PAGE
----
Coxsackievirus A6 (CA6) can induce atypical hand, foot, and mouth disease, which is characterized by severe rash, onychomadesis and a higher rate of infection in adults. Increasing epidemiological data indicated that outbreaks of CA6-associated hand, foot, and mouth disease have markedly increased worldwide in recent years. However, the current body of knowledge on the infection, pathogenic mechanism, and immunogenicity of CA6 is still very limited. In this study, we established the first neonatal mouse model for the evaluation of antibodies and vaccines against CA6. The CA6 strain CA6/141 could infect a one-day-old BALB/c mouse through intraperitoneal and intracerebral routes. The infected mice developed clinical symptoms, such as inactivity, wasting, hind-limb paralysis and even death. Pathological examination indicated that CA6 showed special tropism to skeletal muscles and skin, but not to nervous system or cardiac muscles. Infections with CA6 could induce vesicles in the dermis without a rash in mice, and the CA6 antigen was mainly localized in hair follicles. The strong tropism of CA6 to the skin may be related to its severe clinical features in infants. This mouse model was further applied to evaluate the efficacy of a therapeutic antibody and an experimental vaccine against CA6. A potential mAb 1D5 could fully protect mice from a lethal CA6 infection and also showed good therapeutic effects in the CA6-infected mice. In addition, an inactivated CA6 vaccine was evaluated through maternal immunization and showed 100% protection of neonatal mice from lethal CA6 challenge. Collectively, these results indicate that this infection model will be a useful tool in future studies on vaccines and antiviral reagents against CA6.
- Inactivated coxsackievirus A10 experimental vaccines protect mice against lethal viral challenge. [Journal Article]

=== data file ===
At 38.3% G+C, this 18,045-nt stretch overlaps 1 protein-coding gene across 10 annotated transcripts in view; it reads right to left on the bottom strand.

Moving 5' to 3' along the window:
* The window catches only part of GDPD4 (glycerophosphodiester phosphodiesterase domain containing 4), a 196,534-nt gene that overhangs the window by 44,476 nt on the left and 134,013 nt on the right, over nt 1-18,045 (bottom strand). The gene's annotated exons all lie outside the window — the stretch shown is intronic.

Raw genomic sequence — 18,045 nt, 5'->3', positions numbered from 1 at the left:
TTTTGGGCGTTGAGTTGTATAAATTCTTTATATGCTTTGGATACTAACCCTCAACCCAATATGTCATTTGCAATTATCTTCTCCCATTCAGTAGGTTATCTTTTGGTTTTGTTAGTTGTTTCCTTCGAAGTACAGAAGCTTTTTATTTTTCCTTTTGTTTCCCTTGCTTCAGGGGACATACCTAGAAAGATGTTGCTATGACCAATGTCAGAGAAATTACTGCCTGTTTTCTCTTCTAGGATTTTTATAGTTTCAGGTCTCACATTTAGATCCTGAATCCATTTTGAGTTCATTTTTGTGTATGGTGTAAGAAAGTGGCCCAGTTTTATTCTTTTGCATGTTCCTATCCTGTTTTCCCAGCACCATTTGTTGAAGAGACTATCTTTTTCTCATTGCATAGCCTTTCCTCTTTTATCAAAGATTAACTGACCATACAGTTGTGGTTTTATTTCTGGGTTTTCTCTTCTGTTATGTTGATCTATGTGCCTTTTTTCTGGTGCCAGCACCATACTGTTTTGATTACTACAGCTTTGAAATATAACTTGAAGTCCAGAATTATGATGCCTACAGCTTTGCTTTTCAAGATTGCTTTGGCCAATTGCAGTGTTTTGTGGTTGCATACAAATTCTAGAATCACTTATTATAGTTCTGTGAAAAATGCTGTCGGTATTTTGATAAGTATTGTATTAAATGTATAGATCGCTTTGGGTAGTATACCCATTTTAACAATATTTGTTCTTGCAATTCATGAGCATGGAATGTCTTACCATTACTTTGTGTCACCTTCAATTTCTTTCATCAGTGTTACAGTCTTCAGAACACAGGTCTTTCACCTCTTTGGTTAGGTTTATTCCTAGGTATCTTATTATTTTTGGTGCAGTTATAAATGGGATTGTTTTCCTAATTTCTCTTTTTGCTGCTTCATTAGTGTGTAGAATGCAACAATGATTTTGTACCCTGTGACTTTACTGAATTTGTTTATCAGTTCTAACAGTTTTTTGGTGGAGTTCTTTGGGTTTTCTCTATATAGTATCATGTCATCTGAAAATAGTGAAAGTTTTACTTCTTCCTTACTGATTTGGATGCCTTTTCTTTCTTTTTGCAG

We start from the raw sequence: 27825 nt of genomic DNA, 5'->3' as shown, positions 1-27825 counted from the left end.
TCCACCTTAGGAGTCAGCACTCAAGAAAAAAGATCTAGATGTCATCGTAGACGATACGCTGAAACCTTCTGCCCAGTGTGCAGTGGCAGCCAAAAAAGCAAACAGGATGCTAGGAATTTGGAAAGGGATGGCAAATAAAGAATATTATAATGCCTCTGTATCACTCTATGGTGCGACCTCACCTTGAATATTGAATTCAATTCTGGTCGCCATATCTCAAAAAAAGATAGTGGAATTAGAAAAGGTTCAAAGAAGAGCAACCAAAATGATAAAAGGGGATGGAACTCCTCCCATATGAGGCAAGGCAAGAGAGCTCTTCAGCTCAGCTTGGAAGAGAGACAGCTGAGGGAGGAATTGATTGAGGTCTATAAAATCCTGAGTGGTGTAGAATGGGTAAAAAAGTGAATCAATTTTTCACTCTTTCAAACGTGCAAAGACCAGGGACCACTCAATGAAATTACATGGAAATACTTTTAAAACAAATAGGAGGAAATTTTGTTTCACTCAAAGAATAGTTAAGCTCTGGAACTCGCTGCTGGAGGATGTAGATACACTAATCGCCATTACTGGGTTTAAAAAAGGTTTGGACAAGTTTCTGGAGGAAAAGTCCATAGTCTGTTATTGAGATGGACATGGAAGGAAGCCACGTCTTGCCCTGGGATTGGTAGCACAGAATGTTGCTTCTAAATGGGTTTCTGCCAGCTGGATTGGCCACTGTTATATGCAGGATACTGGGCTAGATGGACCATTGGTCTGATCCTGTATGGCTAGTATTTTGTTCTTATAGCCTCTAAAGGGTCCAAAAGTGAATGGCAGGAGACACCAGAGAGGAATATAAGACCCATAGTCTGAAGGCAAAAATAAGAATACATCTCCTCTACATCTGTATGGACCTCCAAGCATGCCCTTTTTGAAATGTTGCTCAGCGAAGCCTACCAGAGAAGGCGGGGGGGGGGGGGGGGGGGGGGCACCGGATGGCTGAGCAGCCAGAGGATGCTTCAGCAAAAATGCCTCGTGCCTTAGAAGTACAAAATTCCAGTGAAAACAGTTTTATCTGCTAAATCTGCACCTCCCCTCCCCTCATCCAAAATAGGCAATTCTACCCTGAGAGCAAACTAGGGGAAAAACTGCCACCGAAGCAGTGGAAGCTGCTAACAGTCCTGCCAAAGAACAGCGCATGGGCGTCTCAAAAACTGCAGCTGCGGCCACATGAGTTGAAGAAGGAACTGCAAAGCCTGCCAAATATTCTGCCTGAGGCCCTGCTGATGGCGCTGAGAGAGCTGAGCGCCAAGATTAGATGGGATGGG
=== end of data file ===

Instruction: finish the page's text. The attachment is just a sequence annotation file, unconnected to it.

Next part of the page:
- Vaccine 2016 Sep 22; 34(41):5005-12V
- Coxsackievirus A10 (CVA10) has become one of the major causative agents of hand, foot and mouth disease (HFMD). It is now recognized that CVA10 should be targeted for vaccine development. We report h...
Coxsackievirus A10 (CVA10) has become one of the major causative agents of hand, foot and mouth disease (HFMD). It is now recognized that CVA10 should be targeted for vaccine development. We report here that β-propiolactone inactivated whole-virus based CVA10 vaccines can elicit protective immunity in mice. We prepared two inactivated CVA10 experimental vaccines derived from the prototype strain CVA10/Kowalik and from a clinical isolate CVA10/S0148b, respectively. Immunization with the experimental vaccines elicited CVA10-specific serum antibodies in mice. The antisera from vaccinated mice could potently neutralize in vitro infection with either homologous or heterologous CVA10 strains. Importantly, passive transfer of the anti-CVA10 sera protected recipient mice against CVA10/Kowalik or CVA10/S0148b infections. Moreover, active immunization with the inactivated vaccines also conferred protection against homologous and heterologous infections in mice. Collectively, our results demonstrate the proof-of-concept for inactivated whole-virus based CVA10 vaccines.
- Effectiveness of the Consecutive Alternating Administration Course of a Triple Antiviral Combination in Coxsackievirus B3 Infections in Mice. [Journal Article]
- Drug Res (Stuttg) 2016 Aug 23DR
- Anti-enteroviral chemotherapeutics for clinical use are not registered so far, mainly due to the rapid development of drug-resistance. One of the possible approaches to overcome this problem is the u...